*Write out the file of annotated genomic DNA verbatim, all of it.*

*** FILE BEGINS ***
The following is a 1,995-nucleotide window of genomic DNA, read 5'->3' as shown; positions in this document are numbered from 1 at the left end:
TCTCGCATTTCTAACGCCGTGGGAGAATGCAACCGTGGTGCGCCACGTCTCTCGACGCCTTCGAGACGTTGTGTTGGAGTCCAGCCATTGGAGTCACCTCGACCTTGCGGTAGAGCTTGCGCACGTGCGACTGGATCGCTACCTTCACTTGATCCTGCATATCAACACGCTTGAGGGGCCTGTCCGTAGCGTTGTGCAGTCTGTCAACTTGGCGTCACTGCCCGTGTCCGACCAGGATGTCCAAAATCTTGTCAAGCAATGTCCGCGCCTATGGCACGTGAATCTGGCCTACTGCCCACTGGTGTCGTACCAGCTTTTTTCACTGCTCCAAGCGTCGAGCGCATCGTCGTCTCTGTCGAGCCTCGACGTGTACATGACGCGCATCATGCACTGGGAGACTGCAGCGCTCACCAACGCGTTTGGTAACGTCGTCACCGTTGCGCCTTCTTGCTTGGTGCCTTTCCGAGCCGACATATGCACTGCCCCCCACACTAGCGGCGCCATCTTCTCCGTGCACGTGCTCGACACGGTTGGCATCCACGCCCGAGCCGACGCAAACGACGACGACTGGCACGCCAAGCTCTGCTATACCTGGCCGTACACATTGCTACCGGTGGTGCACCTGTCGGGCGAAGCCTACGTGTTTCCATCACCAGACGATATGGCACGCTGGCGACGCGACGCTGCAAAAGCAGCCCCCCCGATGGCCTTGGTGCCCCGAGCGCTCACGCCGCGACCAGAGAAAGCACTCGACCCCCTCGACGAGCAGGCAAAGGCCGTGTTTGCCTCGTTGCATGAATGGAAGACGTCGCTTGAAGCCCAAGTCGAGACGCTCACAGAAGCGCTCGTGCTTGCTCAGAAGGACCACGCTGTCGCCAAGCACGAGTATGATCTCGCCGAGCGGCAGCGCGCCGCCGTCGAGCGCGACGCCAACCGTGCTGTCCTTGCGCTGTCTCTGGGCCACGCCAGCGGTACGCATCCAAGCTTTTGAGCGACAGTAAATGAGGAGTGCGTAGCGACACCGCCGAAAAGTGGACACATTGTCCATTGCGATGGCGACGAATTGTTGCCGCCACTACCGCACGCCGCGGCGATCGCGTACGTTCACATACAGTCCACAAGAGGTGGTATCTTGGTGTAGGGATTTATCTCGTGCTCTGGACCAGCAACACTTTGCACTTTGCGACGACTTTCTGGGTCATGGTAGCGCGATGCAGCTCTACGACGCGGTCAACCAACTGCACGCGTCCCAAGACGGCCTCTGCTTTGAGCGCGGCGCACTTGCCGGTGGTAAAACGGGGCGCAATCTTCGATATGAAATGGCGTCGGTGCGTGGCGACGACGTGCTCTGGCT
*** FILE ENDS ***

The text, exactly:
The following is a 1,995-nucleotide window of genomic DNA, read 5'->3' as shown; positions in this document are numbered from 1 at the left end:
TCTCGCATTTCTAACGCCGTGGGAGAATGCAACCGTGGTGCGCCACGTCTCTCGACGCCTTCGAGACGTTGTGTTGGAGTCCAGCCATTGGAGTCACCTCGACCTTGCGGTAGAGCTTGCGCACGTGCGACTGGATCGCTACCTTCACTTGATCCTGCATATCAACACGCTTGAGGGGCCTGTCCGTAGCGTTGTGCAGTCTGTCAACTTGGCGTCACTGCCCGTGTCCGACCAGGATGTCCAAAATCTTGTCAAGCAATGTCCGCGCCTATGGCACGTGAATCTGGCCTACTGCCCACTGGTGTCGTACCAGCTTTTTTCACTGCTCCAAGCGTCGAGCGCATCGTCGTCTCTGTCGAGCCTCGACGTGTACATGACGCGCATCATGCACTGGGAGACTGCAGCGCTCACCAACGCGTTTGGTAACGTCGTCACCGTTGCGCCTTCTTGCTTGGTGCCTTTCCGAGCCGACATATGCACTGCCCCCCACACTAGCGGCGCCATCTTCTCCGTGCACGTGCTCGACACGGTTGGCATCCACGCCCGAGCCGACGCAAACGACGACGACTGGCACGCCAAGCTCTGCTATACCTGGCCGTACACATTGCTACCGGTGGTGCACCTGTCGGGCGAAGCCTACGTGTTTCCATCACCAGACGATATGGCACGCTGGCGACGCGACGCTGCAAAAGCAGCCCCCCCGATGGCCTTGGTGCCCCGAGCGCTCACGCCGCGACCAGAGAAAGCACTCGACCCCCTCGACGAGCAGGCAAAGGCCGTGTTTGCCTCGTTGCATGAATGGAAGACGTCGCTTGAAGCCCAAGTCGAGACGCTCACAGAAGCGCTCGTGCTTGCTCAGAAGGACCACGCTGTCGCCAAGCACGAGTATGATCTCGCCGAGCGGCAGCGCGCCGCCGTCGAGCGCGACGCCAACCGTGCTGTCCTTGCGCTGTCTCTGGGCCACGCCAGCGGTACGCATCCAAGCTTTTGAGCGACAGTAAATGAGGAGTGCGTAGCGACACCGCCGAAAAGTGGACACATTGTCCATTGCGATGGCGACGAATTGTTGCCGCCACTACCGCACGCCGCGGCGATCGCGTACGTTCACATACAGTCCACAAGAGGTGGTATCTTGGTGTAGGGATTTATCTCGTGCTCTGGACCAGCAACACTTTGCACTTTGCGACGACTTTCTGGGTCATGGTAGCGCGATGCAGCTCTACGACGCGGTCAACCAACTGCACGCGTCCCAAGACGGCCTCTGCTTTGAGCGCGGCGCACTTGCCGGTGGTAAAACGGGGCGCAATCTTCGATATGAAATGGCGTCGGTGCGTGGCGACGACGTGCTCTGGCT